Anything by Seanan McGuire – I keep returning to the October Daye series, and the stuff she’s written as Mira Grant
The Stormlight Archives by Brandon Sanderson
Old Man’s War by John Scalzi
The Daughter of Smoke and Bone series by Laini Taylor
The Moon is a Harsh Mistress by Robert Heinlein
Books are so personal, they speak to all of us in different ways because we are all different people. I don’t think Hailey will need Sandman to rescue her the way you did, and she probably won’t need Narnia or Middle Earth to comfort her the way I did, but maybe she will find her home in Diskworld,or Earthsea, or some place else that doesn’t quite exist yet. And that is Okay. She will find her books and her world and they might not entirely be yours or they might not speak to her in the same way, but they will be Hers, and in the end that is all that matters.
Margaret Atwood. Cats Eye. Never where by Gaiman was pivotal to me as a young woman and Tom
Robbins I fell in love with when I was 15 and haven’t looked back.
The Phantom Tollbooth. Whenever I find a copy I buy it to loan to friends. I learned a long time ago that for some reason they always keep this one 🙂
Wee Free Men by Terry Pratchett would be good for you and your daughter. Tamora Pierce and Anne McCaffrey were major players iny book reading.
The Little Prince changes me every time I read it, no matter how old I am, and it reminds me every time that it’s okay to let the child in me come out and play every once in a while. It’s healthy, even!
Also, Harry Potter led me to meet amazing friends and rediscover my love for reading and I will always love that series with all my heart.
(Also, also? I adore Neil Gaiman but I have yet to read Sandman… I promised myself I would start this year, though!)
I told my kid that she had wait until she was older because a lot of it is based loosely on the Greek pantheon and is a little rapey. She accepted because she’s familiar with the actual mythology.
I occasionally threatened to only let her read an episode at a time the way I had to.
The series originally ended in March during my senior year in high school and was very, very cathartic. I have 4 volumes of the Giant collection and even got to have Neil Gaiman sign the first volume on his last signing tour. The whole series means a lot to me. I have Delirium on the back of my leather jacket. https://www.pinterest.com/pin/290834088410154602/
I approve of Overture. It was a very good ending and a very good beginning.
Outlander by Diana Gabaldon. Can’t live without this series!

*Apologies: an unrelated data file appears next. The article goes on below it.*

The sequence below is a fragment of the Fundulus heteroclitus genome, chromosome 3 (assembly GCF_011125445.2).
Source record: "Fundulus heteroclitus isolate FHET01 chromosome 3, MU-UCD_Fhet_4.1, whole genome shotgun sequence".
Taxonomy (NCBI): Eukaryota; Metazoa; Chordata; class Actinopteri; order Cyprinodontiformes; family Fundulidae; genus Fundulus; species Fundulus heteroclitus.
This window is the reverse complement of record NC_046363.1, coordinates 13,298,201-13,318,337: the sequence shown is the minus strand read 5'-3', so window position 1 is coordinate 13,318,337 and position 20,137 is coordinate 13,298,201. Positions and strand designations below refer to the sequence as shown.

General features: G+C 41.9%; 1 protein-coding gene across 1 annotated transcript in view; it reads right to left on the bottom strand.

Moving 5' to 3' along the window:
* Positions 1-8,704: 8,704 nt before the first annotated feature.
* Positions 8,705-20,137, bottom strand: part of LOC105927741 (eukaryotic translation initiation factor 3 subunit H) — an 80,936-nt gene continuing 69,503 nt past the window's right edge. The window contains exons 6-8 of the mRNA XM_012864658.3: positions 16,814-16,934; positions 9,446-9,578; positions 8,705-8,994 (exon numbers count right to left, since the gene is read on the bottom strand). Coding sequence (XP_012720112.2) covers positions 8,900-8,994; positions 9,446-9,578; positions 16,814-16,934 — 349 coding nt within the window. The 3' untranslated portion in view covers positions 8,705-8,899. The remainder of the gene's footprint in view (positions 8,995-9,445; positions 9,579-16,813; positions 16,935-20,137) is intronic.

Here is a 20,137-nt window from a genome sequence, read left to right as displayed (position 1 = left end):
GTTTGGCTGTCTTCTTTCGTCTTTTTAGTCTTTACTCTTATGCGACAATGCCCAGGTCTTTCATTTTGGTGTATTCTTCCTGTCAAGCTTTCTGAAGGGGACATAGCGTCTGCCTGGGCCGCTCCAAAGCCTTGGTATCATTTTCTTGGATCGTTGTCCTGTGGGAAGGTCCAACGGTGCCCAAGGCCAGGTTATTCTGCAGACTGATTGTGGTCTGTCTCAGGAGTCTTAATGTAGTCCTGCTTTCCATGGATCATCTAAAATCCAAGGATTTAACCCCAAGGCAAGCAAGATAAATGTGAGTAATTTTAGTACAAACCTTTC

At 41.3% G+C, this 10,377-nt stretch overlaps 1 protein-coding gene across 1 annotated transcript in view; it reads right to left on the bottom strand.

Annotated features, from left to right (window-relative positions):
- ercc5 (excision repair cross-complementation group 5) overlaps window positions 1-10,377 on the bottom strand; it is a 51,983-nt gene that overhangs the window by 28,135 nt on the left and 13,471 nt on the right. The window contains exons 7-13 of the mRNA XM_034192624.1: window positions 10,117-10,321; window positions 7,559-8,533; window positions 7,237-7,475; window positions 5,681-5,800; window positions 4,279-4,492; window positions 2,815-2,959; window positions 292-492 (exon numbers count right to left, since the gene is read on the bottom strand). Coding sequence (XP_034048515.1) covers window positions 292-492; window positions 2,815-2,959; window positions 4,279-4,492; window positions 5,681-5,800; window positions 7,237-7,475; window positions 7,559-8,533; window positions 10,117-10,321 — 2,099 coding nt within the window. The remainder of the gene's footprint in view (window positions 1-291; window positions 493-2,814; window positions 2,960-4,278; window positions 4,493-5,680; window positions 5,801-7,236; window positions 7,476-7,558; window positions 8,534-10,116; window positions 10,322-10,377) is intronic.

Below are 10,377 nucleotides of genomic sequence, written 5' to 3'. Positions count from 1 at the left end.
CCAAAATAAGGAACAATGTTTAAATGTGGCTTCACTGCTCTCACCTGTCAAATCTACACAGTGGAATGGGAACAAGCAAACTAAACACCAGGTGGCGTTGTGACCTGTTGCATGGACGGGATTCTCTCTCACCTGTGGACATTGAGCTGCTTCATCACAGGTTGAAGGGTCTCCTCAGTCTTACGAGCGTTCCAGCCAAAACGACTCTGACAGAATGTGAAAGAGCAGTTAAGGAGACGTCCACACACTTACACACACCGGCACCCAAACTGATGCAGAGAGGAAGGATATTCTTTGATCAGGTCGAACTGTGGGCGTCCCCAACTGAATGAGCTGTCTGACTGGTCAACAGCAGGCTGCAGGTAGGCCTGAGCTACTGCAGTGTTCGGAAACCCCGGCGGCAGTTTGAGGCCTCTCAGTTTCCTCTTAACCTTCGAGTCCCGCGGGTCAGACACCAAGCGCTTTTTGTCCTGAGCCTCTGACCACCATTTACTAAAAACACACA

I’m a 5th grade reading teacher, and I have several YA suggestions for you and Hailey! If Hailey liked The Graveyard Book she might also enjoy The Night Gardener by Jonathan Auxier (it was so terrifyingly thrilling that I stayed up all night to read it). I also highly recommend The Evolution of Calpurnia Tate by Jaqueline Kelly and its sequel: historical fiction about a girl living in Caldwell County at the turn of the century who explores the natural world with her scientist grandfather. I live in Austin and teach in Hays County, and it was exciting to read about a place I know so well.
Other YA suggestions: Harry Potter, The Giver, The City of Ember, Tuck Everlasting, Bridge to Terabithia, One Came Home, Ender’s Game, The Little Prince, Challeneger Deep, Moon Over Manifest, Beholding Bee
As far as books that have saved me, yours would top the list, Jenny. Thank you for helping me make peace with myself and for giving me a way to connect to my father, who has bipolar disorder. Allie Brosh has done the same. So very thankful for both of you ladies and your wit and wisdom.
At 12… my favorite books were “mandy” by Julie andrews, about an orphan who finds happiness on her own, and “don’t hurt laurie” about a girl who is abused by her mom as her step siblings stand by and see. As an adult, it has been “the bell jar”, “flowers for algernon”, and “the good terrorist”
A Prayer For Owen Meany by John Irving. That book changed my entire outlook on life, faith, loyalty, destiny, and being who you were meant to be. I cannot say enough about it.
Also, Lamb by Christopher Moore. It is the most beautifully blasphemous, heretical, hilarious, and yet spiritually inspiring book. It came at a time when one of my closest friends had just died from liver cancer at age 28 (less than 2 months after diagnosis), and it gave me things I didn’t even know I needed to get through it.
Has Hailey read the Terry Pratchett YA series (A Hat Full of Sky, Wintersmith, I Shall Wear Midnight and The Shepherd’s Crown)? I can’t recommend them enough for girls in her age group. (And if you love Neil, you probably love Terry.)
When I was a teenager, it was definitely Johnny the Homicidal Maniac (comics). And because my mom is the most awesome person ever she once wrote a letter thanking Jhonen Vasquez for so perfectly channeling teen angst. That, and Altmann’s Tongue, perhaps the strangest most disturbed book of short stories ever written and so so dark.
It’s interesting because I have a son, and so I don’t know how he’ll respond to the books I loved. But the book that saved me as an adult is Caitlin Moran’s How To Be A Woman, and he will be forced to read that as a young man because as a mom I feel like it’s my responsibility to raise a boy that has some insight and respect for women.
My kids loved A Wrinkle in Time, and also The House of the Scorpion, which is YA with some mature themes. Coraline, of course, and The Graveyard Book. Too young for Hailey, but I read From the Mixed Up Files of Mrs. Basil E. Frankweiler when I was 7, and it so informed my life that when I finally got to NYC at 24, the first place I visited was the Metropolitan Museum of Art. And my daughter so loved it that when I took her to NYC at 14, the first place she wanted to go was MMA.